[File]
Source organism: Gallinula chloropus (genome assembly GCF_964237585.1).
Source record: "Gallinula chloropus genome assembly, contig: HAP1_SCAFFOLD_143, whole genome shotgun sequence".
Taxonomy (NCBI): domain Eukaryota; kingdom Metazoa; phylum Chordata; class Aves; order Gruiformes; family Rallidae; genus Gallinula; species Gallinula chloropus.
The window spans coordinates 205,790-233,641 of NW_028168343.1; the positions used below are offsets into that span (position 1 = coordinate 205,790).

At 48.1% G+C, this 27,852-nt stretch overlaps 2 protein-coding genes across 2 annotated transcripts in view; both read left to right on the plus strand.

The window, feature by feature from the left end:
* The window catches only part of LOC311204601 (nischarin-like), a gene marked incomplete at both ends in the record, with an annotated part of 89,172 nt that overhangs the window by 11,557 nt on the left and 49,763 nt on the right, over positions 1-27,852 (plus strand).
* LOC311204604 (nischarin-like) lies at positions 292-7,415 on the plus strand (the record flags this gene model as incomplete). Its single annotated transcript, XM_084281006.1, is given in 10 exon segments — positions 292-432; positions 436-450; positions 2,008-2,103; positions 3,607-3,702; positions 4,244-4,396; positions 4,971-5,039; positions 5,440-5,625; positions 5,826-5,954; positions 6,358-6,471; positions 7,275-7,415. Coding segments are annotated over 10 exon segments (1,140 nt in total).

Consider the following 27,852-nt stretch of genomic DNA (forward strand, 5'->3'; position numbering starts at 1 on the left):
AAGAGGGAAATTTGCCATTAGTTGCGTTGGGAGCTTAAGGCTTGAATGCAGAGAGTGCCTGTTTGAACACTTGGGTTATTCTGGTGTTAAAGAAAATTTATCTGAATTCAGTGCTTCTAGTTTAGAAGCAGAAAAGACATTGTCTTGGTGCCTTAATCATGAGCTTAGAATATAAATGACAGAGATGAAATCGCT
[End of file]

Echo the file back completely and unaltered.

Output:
Source organism: Gallinula chloropus (genome assembly GCF_964237585.1).
Source record: "Gallinula chloropus genome assembly, contig: HAP1_SCAFFOLD_143, whole genome shotgun sequence".
Taxonomy (NCBI): domain Eukaryota; kingdom Metazoa; phylum Chordata; class Aves; order Gruiformes; family Rallidae; genus Gallinula; species Gallinula chloropus.
The window spans coordinates 205,790-233,641 of NW_028168343.1; the positions used below are offsets into that span (position 1 = coordinate 205,790).

At 48.1% G+C, this 27,852-nt stretch overlaps 2 protein-coding genes across 2 annotated transcripts in view; both read left to right on the plus strand.

The window, feature by feature from the left end:
* The window catches only part of LOC311204601 (nischarin-like), a gene marked incomplete at both ends in the record, with an annotated part of 89,172 nt that overhangs the window by 11,557 nt on the left and 49,763 nt on the right, over positions 1-27,852 (plus strand).
* LOC311204604 (nischarin-like) lies at positions 292-7,415 on the plus strand (the record flags this gene model as incomplete). Its single annotated transcript, XM_084281006.1, is given in 10 exon segments — positions 292-432; positions 436-450; positions 2,008-2,103; positions 3,607-3,702; positions 4,244-4,396; positions 4,971-5,039; positions 5,440-5,625; positions 5,826-5,954; positions 6,358-6,471; positions 7,275-7,415. Coding segments are annotated over 10 exon segments (1,140 nt in total).

Consider the following 27,852-nt stretch of genomic DNA (forward strand, 5'->3'; position numbering starts at 1 on the left):
AAGAGGGAAATTTGCCATTAGTTGCGTTGGGAGCTTAAGGCTTGAATGCAGAGAGTGCCTGTTTGAACACTTGGGTTATTCTGGTGTTAAAGAAAATTTATCTGAATTCAGTGCTTCTAGTTTAGAAGCAGAAAAGACATTGTCTTGGTGCCTTAATCATGAGCTTAGAATATAAATGACAGAGATGAAATCGCT